India’s environmental problems have been compounded by global warming

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As global representatives from around the world gather in Glasgow to try to tackle climate change, a real-time crisis unfolds in India. Irregular rains, deadly floods, toxic smog, poisoned rivers – all of these can sound like edifying tales of what could happen if the world does not respond quickly to climate change. But again, this is happening in India right now. The rapid development of the country has left it with a wide range of environmental challenges made worse by global warming. We have NPR correspondent in Mumbai, India, Lauren Frayer with us. Lauren, hello.


MARTIN: So – I mean, just say more about all this totally extreme weather. What is happening?

FRAYER: Well, right now, huge swathes of Chennai, a big city of about 10 million people, are underwater. The buses are overwhelmed. Thousands of people have been evacuated from their homes. You know, it’s normal for cities like Chennai to get monsoon rains at this time of year. But what is not normal is the volume this time. And that’s just one of the many environmental crises India is juggling this week. I mean, then look at northern India.

MARTIN: So what’s going on in the north?

FRAYER: So the Yamuna River in New Delhi today is covered in toxic moss. It is something that is happening as India develops. Its rivers fill up with industrial waste. In this case, it’s ammonia. Literally poisoned foam is bubbling with water. It is a river which is considered sacred to Hindus. People still bathe there. Many of them get sick. They also get sick by breathing air. The Taj Mahal, the country’s most famous landmark, is practically invisible today from afar as it is surrounded by smog, and this comes from industrial and vehicle emissions, mostly from the burning of fossil fuels, which exacerbates climate change. .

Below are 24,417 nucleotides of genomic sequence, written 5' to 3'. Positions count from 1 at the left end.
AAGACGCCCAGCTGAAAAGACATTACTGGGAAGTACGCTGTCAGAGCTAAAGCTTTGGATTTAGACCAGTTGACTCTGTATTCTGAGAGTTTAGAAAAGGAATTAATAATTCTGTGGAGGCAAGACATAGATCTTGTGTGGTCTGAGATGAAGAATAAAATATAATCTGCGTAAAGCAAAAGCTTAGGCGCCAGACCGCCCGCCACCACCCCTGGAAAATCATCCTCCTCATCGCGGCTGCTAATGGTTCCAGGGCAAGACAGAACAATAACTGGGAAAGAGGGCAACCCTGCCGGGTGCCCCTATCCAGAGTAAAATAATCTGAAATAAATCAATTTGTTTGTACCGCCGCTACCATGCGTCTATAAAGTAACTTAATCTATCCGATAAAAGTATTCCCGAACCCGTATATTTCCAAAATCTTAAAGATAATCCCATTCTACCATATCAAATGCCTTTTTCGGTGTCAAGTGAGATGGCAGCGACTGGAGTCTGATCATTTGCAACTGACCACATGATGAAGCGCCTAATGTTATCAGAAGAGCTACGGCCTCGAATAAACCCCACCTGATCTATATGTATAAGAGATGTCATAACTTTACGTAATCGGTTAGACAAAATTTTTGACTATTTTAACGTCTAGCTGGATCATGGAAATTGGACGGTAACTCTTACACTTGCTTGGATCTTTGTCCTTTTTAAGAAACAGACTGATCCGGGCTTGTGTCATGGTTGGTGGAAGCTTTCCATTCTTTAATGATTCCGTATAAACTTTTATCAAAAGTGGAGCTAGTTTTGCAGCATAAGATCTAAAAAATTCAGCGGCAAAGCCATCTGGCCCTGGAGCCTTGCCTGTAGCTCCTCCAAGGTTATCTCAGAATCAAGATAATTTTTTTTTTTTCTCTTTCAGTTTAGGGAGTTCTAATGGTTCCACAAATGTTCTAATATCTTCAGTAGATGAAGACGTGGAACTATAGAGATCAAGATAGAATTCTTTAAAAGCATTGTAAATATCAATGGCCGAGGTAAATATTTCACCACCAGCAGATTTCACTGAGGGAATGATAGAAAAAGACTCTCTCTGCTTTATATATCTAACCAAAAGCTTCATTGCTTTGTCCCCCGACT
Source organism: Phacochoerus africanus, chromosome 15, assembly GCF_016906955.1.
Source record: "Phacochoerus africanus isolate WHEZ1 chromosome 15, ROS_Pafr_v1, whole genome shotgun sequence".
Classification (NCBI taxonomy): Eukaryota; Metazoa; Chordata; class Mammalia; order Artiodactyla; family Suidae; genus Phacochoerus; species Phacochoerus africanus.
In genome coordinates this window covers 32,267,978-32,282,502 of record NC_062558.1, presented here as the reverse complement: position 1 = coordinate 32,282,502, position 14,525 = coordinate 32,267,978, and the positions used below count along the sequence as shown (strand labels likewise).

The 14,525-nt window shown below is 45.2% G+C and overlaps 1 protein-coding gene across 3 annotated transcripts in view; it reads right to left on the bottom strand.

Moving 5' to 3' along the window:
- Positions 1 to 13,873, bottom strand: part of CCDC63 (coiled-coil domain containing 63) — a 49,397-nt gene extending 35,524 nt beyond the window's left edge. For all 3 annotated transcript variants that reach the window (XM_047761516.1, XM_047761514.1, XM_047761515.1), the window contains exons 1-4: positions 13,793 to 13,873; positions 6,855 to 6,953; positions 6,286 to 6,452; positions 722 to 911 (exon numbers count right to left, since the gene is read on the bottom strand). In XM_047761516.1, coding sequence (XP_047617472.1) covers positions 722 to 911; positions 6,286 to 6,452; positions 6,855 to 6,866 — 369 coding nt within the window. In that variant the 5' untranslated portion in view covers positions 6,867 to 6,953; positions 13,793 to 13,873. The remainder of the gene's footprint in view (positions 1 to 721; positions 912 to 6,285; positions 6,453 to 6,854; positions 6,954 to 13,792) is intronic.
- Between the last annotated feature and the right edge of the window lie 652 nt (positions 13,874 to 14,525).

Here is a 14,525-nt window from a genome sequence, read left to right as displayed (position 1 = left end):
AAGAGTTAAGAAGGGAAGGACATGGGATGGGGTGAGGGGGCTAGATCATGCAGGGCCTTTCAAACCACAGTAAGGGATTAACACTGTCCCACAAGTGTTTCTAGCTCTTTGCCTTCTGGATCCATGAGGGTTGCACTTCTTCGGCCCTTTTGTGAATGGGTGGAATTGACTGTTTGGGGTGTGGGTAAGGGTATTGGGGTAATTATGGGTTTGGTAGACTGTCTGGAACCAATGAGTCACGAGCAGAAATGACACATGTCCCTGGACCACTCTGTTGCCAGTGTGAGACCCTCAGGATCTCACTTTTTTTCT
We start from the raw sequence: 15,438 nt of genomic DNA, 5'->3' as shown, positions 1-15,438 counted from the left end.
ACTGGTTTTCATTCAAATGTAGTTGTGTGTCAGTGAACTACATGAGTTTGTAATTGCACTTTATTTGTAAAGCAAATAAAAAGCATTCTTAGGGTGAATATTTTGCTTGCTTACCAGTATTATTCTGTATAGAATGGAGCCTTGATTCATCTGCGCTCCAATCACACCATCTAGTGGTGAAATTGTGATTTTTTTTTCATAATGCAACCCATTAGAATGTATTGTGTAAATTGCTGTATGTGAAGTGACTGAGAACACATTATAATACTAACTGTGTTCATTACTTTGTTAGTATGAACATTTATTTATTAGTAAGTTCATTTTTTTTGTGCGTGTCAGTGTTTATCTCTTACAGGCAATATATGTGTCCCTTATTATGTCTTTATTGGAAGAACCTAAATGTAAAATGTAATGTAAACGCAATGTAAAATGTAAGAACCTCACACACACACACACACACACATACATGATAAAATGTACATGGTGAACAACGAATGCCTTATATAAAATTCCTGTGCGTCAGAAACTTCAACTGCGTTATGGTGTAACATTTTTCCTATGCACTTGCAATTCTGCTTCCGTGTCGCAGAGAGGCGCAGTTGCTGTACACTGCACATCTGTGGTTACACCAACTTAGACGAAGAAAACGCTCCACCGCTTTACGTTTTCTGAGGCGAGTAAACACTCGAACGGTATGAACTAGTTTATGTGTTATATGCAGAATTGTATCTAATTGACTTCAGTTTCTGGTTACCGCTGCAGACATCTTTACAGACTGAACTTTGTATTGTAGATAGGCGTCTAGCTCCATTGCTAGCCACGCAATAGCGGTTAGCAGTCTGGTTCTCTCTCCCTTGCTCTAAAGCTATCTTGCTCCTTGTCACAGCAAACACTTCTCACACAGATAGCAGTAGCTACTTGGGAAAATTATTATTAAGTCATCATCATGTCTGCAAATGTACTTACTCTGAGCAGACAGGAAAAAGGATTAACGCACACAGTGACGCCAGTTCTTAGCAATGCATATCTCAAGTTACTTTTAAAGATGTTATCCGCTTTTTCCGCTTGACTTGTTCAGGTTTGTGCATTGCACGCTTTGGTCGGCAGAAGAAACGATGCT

MARTIN: Oh yeah. It’s a dark picture. It sounds, you know, almost apocalyptic.

FRAYER: That’s right. I spoke this morning with Sherry Frosh. She is a mother from the Delhi suburbs who is part of a group called Warrior Moms. They are campaigning for clean air.

SHERRY FROSH: We’re living in a dystopian nightmare, which, I mean, you know, we see these bad movies about how people live in these gray towns and people are suffocating and can’t survive. And we are experiencing that right now.

FRAYER: And she’s keeping her kids away from school today because of the air quality, which is four times the safe limit.

MARTIN: So Indians have to be careful of what’s going on in Glasgow, Scotland, right? – with the world climate summit.


MARTIN: Prime Minister Narendra Modi made a big promise there, setting a date to reduce net Indian emissions to zero. I mean, what’s the reaction to that? Is this going to be enough?

FRAYER: So he’s committed to getting the ball rolling by 2070. It’s 20 years after the United States, 10 years after China. And that’s later because Indian officials say they deserve time to develop. I mean, any abrupt shift to renewables here would likely hurt economic growth, and it can literally cost lives in a poor country like India.

I spoke this morning also with Suruchi Bhadwal. She is an Indian expert on climate change. I actually caught her over the phone at COP26 in Glasgow. And she said, you know, yeah, India needs to develop, but it’s actually hitting a wall because of climate change. Take this week’s flooding in Chennai, for example.

SURUCHI BHADWAL: On the one hand, we are talking about changes in precipitation patterns and the incidence of heavy precipitation. On the other hand, it is also about development and poor development, where we have choked our drainage system. There is no room for the water to drain.

FRAYER: And she says most Indian cities are examples of that. Urbanization has actually exacerbated the effects of climate change here.

MARTIN: Lauren Frayer of NPR reporting in Mumbai. Laurent, thank you.

FRAYER: You’re welcome.

(SOUNDBITE OF MUDD AND POLLARD’S “MAWSON’S WALK”) Transcription provided by NPR, Copyright NPR.

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